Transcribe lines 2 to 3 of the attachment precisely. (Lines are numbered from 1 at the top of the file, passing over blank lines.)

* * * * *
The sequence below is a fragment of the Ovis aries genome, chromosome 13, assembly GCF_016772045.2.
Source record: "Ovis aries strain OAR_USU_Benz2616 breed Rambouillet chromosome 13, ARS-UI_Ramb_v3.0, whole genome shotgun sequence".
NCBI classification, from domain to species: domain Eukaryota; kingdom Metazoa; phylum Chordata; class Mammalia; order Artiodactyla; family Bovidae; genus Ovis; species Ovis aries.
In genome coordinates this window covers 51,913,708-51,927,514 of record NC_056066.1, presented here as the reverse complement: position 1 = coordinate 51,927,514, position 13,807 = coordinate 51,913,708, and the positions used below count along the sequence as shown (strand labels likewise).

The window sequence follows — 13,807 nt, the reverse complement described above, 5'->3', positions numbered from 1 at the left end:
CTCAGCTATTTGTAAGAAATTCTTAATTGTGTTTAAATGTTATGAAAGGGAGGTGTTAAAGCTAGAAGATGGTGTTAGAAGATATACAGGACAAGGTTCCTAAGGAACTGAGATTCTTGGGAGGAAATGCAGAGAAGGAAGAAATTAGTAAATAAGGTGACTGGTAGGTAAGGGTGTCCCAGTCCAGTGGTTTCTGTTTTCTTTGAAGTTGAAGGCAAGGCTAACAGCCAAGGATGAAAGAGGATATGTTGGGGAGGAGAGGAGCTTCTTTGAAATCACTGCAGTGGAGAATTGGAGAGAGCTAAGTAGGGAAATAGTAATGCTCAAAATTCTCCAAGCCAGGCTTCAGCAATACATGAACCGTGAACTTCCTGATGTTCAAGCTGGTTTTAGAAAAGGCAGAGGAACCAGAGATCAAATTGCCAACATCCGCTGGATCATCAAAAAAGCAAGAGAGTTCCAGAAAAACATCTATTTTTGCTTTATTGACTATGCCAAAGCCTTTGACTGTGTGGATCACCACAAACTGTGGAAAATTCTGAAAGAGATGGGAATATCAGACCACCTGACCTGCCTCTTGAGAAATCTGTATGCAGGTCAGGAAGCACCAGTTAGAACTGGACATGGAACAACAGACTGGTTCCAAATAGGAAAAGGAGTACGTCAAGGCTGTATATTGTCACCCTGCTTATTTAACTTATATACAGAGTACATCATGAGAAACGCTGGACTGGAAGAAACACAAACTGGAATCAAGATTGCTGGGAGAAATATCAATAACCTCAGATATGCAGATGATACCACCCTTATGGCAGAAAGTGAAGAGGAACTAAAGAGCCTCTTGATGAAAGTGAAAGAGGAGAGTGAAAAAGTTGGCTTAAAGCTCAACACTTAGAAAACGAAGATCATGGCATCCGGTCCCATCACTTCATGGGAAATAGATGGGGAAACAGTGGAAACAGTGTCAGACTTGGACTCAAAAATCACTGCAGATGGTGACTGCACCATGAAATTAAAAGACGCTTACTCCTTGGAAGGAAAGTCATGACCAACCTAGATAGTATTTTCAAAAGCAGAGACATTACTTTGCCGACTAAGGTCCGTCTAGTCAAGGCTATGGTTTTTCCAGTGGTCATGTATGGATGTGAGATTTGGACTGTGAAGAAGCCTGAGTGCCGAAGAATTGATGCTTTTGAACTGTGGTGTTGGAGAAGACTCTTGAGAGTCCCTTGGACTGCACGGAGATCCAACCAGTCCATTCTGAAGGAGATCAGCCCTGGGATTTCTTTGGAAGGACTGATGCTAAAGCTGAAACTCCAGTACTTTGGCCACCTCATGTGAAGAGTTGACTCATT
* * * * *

Source record: "Ovis aries strain OAR_USU_Benz2616 breed Rambouillet chromosome 13, ARS-UI_Ramb_v3.0, whole genome shotgun sequence".
NCBI classification, from domain to species: domain Eukaryota; kingdom Metazoa; phylum Chordata; class Mammalia; order Artiodactyla; family Bovidae; genus Ovis; species Ovis aries.